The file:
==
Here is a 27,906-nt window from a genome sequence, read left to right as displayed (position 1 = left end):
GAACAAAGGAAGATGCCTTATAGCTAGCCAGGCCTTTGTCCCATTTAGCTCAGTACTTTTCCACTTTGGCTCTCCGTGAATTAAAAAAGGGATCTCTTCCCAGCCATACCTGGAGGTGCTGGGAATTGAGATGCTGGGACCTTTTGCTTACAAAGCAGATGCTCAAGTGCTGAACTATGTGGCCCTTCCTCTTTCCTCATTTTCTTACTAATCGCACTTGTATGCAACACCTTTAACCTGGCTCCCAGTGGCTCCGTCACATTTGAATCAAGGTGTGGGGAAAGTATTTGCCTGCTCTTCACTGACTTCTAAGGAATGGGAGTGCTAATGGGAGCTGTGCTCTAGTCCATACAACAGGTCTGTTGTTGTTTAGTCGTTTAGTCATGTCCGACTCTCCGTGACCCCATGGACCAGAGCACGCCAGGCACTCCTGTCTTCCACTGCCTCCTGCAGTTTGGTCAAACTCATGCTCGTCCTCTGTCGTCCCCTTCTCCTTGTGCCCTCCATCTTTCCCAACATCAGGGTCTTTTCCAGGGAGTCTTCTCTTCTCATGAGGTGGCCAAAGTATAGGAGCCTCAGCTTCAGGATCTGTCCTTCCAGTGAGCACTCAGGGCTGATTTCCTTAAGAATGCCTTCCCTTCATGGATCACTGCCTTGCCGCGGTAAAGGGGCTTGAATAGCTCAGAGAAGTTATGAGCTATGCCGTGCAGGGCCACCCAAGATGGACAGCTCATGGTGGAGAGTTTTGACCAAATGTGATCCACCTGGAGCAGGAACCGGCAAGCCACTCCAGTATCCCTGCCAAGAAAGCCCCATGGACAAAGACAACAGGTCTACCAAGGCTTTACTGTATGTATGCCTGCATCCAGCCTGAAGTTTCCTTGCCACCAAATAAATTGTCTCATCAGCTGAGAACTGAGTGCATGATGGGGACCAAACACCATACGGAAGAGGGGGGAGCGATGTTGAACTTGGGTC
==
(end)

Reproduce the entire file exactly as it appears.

Here is a 27,906-nt window from a genome sequence, read left to right as displayed (position 1 = left end):
GAACAAAGGAAGATGCCTTATAGCTAGCCAGGCCTTTGTCCCATTTAGCTCAGTACTTTTCCACTTTGGCTCTCCGTGAATTAAAAAAGGGATCTCTTCCCAGCCATACCTGGAGGTGCTGGGAATTGAGATGCTGGGACCTTTTGCTTACAAAGCAGATGCTCAAGTGCTGAACTATGTGGCCCTTCCTCTTTCCTCATTTTCTTACTAATCGCACTTGTATGCAACACCTTTAACCTGGCTCCCAGTGGCTCCGTCACATTTGAATCAAGGTGTGGGGAAAGTATTTGCCTGCTCTTCACTGACTTCTAAGGAATGGGAGTGCTAATGGGAGCTGTGCTCTAGTCCATACAACAGGTCTGTTGTTGTTTAGTCGTTTAGTCATGTCCGACTCTCCGTGACCCCATGGACCAGAGCACGCCAGGCACTCCTGTCTTCCACTGCCTCCTGCAGTTTGGTCAAACTCATGCTCGTCCTCTGTCGTCCCCTTCTCCTTGTGCCCTCCATCTTTCCCAACATCAGGGTCTTTTCCAGGGAGTCTTCTCTTCTCATGAGGTGGCCAAAGTATAGGAGCCTCAGCTTCAGGATCTGTCCTTCCAGTGAGCACTCAGGGCTGATTTCCTTAAGAATGCCTTCCCTTCATGGATCACTGCCTTGCCGCGGTAAAGGGGCTTGAATAGCTCAGAGAAGTTATGAGCTATGCCGTGCAGGGCCACCCAAGATGGACAGCTCATGGTGGAGAGTTTTGACCAAATGTGATCCACCTGGAGCAGGAACCGGCAAGCCACTCCAGTATCCCTGCCAAGAAAGCCCCATGGACAAAGACAACAGGTCTACCAAGGCTTTACTGTATGTATGCCTGCATCCAGCCTGAAGTTTCCTTGCCACCAAATAAATTGTCTCATCAGCTGAGAACTGAGTGCATGATGGGGACCAAACACCATACGGAAGAGGGGGGAGCGATGTTGAACTTGGGTC